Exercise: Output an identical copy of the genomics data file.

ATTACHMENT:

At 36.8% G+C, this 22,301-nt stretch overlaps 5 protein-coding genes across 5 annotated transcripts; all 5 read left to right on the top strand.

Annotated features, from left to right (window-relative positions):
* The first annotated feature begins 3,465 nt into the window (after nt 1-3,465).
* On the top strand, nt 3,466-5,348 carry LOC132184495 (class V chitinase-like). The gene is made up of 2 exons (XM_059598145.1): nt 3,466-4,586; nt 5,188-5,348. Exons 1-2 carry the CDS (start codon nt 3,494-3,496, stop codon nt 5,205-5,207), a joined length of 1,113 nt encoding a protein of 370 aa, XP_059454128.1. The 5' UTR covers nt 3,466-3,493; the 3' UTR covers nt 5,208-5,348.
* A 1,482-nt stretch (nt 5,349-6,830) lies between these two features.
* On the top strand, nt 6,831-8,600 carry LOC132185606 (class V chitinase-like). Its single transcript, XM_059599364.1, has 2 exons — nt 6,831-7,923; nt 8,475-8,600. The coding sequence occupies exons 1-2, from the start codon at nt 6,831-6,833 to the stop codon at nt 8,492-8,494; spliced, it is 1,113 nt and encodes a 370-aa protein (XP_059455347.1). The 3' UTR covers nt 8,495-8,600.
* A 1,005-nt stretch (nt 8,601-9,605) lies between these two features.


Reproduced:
At 36.8% G+C, this 22,301-nt stretch overlaps 5 protein-coding genes across 5 annotated transcripts; all 5 read left to right on the top strand.

Annotated features, from left to right (window-relative positions):
* The first annotated feature begins 3,465 nt into the window (after nt 1-3,465).
* On the top strand, nt 3,466-5,348 carry LOC132184495 (class V chitinase-like). The gene is made up of 2 exons (XM_059598145.1): nt 3,466-4,586; nt 5,188-5,348. Exons 1-2 carry the CDS (start codon nt 3,494-3,496, stop codon nt 5,205-5,207), a joined length of 1,113 nt encoding a protein of 370 aa, XP_059454128.1. The 5' UTR covers nt 3,466-3,493; the 3' UTR covers nt 5,208-5,348.
* A 1,482-nt stretch (nt 5,349-6,830) lies between these two features.
* On the top strand, nt 6,831-8,600 carry LOC132185606 (class V chitinase-like). Its single transcript, XM_059599364.1, has 2 exons — nt 6,831-7,923; nt 8,475-8,600. The coding sequence occupies exons 1-2, from the start codon at nt 6,831-6,833 to the stop codon at nt 8,492-8,494; spliced, it is 1,113 nt and encodes a 370-aa protein (XP_059455347.1). The 3' UTR covers nt 8,495-8,600.
* A 1,005-nt stretch (nt 8,601-9,605) lies between these two features.